Mission to Paris – Alan Furst


Alan Furst’s Mission to Paris is a well researched and interesting spy thriller set in Paris at the beginning of WW2.  It features a Jewish emigre film star with limited Hollywood success who is loaned out to a French studio in the summer of 1938.

The blurb likens this book to Le Carré, and he is not my usual choice of reading, but we were about to hop onto the train to Paris for a few days before Christmas, so the title seduced me.  There is a map of Paris inside and it was fun to keep on referring to this as I read.  It’s that kind of book – seemingly accurate, factually, and precise in every way.

The hero is placed in a moral dilemma: born in Austria, and so from a German speaking background, the American film star is seen as a publicity asset by the nazis and is quickly absorbed into the German community in Paris.  He is also Jewish, and repulsed by what he knows about Hitler’s regime.  There is pressure to support the nazis, which he resists; more pressure is applied – subtle threats, hints about violence, blackmail.  Finally he relents and flies to Berlin to present the prizes at a film festival, encouraged by the American ambassador who wants to use him and this trip to contact an informant.  That’s the heart of the plot.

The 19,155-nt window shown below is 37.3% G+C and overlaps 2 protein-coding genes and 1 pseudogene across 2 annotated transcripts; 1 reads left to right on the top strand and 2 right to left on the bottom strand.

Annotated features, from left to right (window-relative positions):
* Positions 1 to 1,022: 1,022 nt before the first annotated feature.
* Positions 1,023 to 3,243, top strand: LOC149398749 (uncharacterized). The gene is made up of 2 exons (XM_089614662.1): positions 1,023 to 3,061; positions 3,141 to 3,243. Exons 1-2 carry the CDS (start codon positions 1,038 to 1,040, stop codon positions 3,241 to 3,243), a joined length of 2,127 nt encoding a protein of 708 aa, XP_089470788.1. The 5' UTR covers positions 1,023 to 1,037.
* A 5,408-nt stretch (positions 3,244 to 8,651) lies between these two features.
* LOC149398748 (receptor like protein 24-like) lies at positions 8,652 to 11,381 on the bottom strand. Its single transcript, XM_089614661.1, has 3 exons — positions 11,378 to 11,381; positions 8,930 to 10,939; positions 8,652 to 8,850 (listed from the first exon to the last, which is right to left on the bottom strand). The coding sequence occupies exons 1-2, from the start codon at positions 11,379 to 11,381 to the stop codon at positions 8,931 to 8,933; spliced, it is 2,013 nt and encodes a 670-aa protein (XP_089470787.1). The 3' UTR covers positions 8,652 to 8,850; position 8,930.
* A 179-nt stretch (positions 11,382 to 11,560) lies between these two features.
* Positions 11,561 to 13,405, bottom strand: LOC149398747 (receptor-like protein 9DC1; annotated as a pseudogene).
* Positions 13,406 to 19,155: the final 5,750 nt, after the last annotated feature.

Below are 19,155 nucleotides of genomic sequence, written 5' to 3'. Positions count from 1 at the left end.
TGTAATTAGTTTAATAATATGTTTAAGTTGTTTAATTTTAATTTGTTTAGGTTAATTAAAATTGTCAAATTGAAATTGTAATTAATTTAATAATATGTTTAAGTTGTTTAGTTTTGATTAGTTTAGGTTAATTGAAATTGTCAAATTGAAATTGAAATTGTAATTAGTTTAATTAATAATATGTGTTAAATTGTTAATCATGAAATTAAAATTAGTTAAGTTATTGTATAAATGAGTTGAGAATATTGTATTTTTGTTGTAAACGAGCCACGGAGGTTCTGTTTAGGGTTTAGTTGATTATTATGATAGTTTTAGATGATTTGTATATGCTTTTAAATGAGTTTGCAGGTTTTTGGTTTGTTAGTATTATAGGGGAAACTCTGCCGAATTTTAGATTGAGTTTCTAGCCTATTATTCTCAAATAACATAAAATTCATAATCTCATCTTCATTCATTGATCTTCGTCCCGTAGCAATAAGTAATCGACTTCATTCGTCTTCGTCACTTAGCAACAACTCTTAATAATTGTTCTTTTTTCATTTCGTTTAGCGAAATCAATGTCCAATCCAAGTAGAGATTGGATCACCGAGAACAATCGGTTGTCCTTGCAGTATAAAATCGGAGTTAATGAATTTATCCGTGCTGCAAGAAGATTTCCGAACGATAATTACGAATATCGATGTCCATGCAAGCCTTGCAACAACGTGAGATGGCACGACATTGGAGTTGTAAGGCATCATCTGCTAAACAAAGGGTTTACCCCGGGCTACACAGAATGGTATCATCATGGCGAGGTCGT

I’ve read a lot about WW2, but this pre-war period in Europe was quite new to me, and the writer does a good job of showing the insidious way nazi propaganda was used to demoralise France and undermine the attempts of various politicians to make France more ready for war.  The use of the media, the roles of different newspapers, the use of bribery: all these are explored or at least explained in this novel.  Some of the villains are shown in detail – particularly those in the French beau monde sullied by association with the nazi regime – and these are the best parts of the book.

That apart, Mission to Paris is fairly standard fare: the hero is sufficiently macho, whilst being vulnerable and sensitive; sex is a fairly prominent part of the narrative; there are villains who are simply caricatures – shorthand ways of moving the narrative forward – and the novel begins and ends with these.

I doubt if I’ll read another of Furst’s spy books, but if this is the type of thing you like, he is certainly a very competent and serious writer.

Independent Review of Mission to Paris


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